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Deliveree is smoothing Southeast Asia’s bumpy logistics landscape – TechCrunch

Logistics in large parts of Southeast Asia is not only complicated, but also expensive. recipient wants to solve this problem with a platform that not only lets customers book trucks, but also uses algorithms to determine the best route based on location, truck loads and even the weather. The company announced today that it has raised a $70 million Series C led by Gobi Partners and SPIL Ventures with participation from returning investor Inspire Ventures. This brings the company’s total since its inception in 2015 to $109 million.

The high logistics costs mean consumers end up paying higher prices, said founder and CEO Tom Kim. “From our point of view the market is number one, the inefficiency in trucking and freight transport has driven up costs significantly. Imagine you are in California, Los Angeles, and you are shopping for a pair of Nike shoes. What proportion of these sales costs is spent on logistics, transport and warehousing? The answer is very well documented. It’s about 8%. If you buy the same Nike shoes in China, the answer is around 15%. And if you buy the same Nike shoes in Indonesia, Thailand or the Philippines, the answer is much closer to 25%, maybe even over 30%.”

The company says it has grown its gross transaction value by 3.2 times over the past 24 months and will surpass $100 million this year. It currently has 500 employees and 100,000 drivers on its platform.

Deliveree is currently available in Indonesia, the Philippines and Thailand. It mainly focuses on large trucks that move trade goods or large items. Kim said it is more searched than other logistics companies, according to Google Analytics. These include goods sixGo Box, Kargo Tech and Logical in Indonesia; Mober, Inteluck and TheLorry in the Philippines; and Giztik, TheLorry and Ezyhaul in Thailand.

Kim added that the logistics war is particularly heated in Indonesia, where many logistics startups like Waresix have received funding.

“There’s a lot of startups and breakthrough technology being built in space here, and it’s definitely a very active market,” he told TechCrunch. “There are all these well-known players like Waresix or even Kargo Tech. The Philippines and Thailand are also interesting and great markets, but there are fewer players in the logistics space, especially freight, truck and freight.”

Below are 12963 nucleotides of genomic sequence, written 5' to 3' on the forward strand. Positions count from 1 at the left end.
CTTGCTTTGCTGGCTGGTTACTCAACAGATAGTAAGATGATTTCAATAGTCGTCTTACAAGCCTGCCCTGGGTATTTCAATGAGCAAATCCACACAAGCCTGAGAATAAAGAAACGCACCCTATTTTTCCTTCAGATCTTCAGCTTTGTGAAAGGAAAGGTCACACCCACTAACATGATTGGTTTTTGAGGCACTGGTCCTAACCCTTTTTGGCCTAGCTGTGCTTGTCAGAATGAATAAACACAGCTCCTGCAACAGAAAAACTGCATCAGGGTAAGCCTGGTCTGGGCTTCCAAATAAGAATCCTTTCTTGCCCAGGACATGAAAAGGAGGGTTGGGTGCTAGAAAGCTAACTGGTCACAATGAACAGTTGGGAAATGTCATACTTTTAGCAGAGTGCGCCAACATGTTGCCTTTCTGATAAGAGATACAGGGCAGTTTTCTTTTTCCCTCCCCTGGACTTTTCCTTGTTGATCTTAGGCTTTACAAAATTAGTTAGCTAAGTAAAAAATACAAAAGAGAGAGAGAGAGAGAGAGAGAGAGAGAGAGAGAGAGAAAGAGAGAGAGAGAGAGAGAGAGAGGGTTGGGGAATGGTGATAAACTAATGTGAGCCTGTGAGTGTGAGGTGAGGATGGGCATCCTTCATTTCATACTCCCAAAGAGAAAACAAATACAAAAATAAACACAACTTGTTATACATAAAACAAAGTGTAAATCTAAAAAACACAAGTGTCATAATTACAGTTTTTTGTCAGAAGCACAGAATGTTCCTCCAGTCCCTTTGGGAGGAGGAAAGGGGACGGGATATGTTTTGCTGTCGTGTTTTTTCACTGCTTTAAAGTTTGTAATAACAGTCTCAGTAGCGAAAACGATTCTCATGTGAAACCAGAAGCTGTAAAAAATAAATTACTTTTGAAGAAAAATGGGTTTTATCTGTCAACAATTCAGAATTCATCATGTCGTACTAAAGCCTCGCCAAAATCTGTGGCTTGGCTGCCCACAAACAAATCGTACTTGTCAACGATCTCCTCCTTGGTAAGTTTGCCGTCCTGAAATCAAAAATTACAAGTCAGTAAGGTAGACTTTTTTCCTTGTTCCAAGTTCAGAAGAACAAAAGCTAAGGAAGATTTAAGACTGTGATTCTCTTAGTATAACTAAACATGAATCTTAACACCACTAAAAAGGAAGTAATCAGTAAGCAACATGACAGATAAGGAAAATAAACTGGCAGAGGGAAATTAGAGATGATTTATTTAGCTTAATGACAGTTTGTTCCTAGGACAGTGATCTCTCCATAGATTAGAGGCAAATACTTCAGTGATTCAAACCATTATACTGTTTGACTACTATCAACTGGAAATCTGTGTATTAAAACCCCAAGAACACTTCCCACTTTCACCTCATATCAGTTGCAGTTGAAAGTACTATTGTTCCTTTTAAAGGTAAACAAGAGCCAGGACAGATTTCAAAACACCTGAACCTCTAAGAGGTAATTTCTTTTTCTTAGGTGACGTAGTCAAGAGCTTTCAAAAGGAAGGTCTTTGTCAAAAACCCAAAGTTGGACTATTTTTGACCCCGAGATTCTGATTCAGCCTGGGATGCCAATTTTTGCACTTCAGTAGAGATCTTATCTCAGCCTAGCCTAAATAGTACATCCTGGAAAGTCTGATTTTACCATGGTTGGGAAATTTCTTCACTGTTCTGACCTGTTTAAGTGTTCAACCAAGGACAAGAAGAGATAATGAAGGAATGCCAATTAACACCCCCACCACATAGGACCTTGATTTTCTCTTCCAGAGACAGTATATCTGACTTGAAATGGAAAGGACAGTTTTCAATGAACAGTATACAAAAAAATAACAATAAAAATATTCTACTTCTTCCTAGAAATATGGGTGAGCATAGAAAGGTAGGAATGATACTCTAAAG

One of the problems Deliveree solves is the inefficient use of trucks. For example, trucks deliver a load of goods but then return empty to the warehouses. However, if it’s part of Deliveree’s system, businesses can book it to ship goods on the return journey. This makes better use of the money spent on fuel, time and dispatch teams.

“In Thailand, the Philippines and Indonesia, there’s an insane amount of empty trucks driving around because everyone has their own corporate fleets,” Kim said. “They only deliver in one direction and the truck comes back empty. This even applies to long-distance shipping, when you’re sending goods from a warehouse to a facility in another city. Same thing happens: you send the truck full one way and it comes back, sometimes hundreds of miles, empty.”

Deliveree solves these problems with a dynamic marketplace that Kim says currently has tens of thousands of customers and suppliers, including a combination of independent drivers and trucking companies. The marketplace’s technology combined with its volume can identify customers on a truck’s journey in both directions, so it rarely runs empty. The marketplace aggregates demand and determines optimal routes to keep trucks full. Kim said that prior to Deliveree’s launch, a usage rate of 40% to 50% was considered above average. However, with Deliveree’s marketplace, trucks can achieve up to 80% utilization thanks to Deliveree’s internally generated dataset, which has been in the works for five years.

“Even though it’s far from perfect, it’s getting smarter every day because we make thousands of bookings every day, and it’s able to make more accurate predictions about the length of the booking, the day of the week, the time of day, and even the weather. Those are all things that have drastic long-term implications,” Kim said.

This also means that the warehouse has shorter queues as Deliveree’s algorithms can predict loading and waiting times.

Most companies have their own fleets, which means they need to hire dispatch teams, admin teams, security teams, parking lots, and security guards. It’s still the most prominent way, Kim said, and involves a lot of overhead for the companies. Kim said his argument in introducing Deliveree to companies was that they could deleverage their balance sheets and book trucks on an asset-light basis. That means they only pay for trucks when they need them. When the pandemic struck, many companies saw their revenue decline, and Kim said that led to greater adoption of Deliveree as they attempted to increase revenue. This growing adoption of Deliveree as more businesses looked for ways to save money and turn their fixed costs into variable costs.

The courier monetizes by charging the customer a fee and splitting it with the carriers. The standard supplier ratio is 80% to the independent truck driver or trucking company and a 20% commission to the company.

In a prepared statement, Kay Mok, Managing Director of Gobi Partners, said: “Post-pandemic, we are moving into an inflationary environment plagued by supply chain issues. Deliveree has built the best technology platform for customers, enabling them to optimize and reduce the total cost of ownership for the logistics and shipping company.”

Deliveree is smoothing Southeast Asia’s bumpy logistics landscape – TechCrunch Source link Deliveree is smoothing Southeast Asia’s bumpy logistics landscape – TechCrunch

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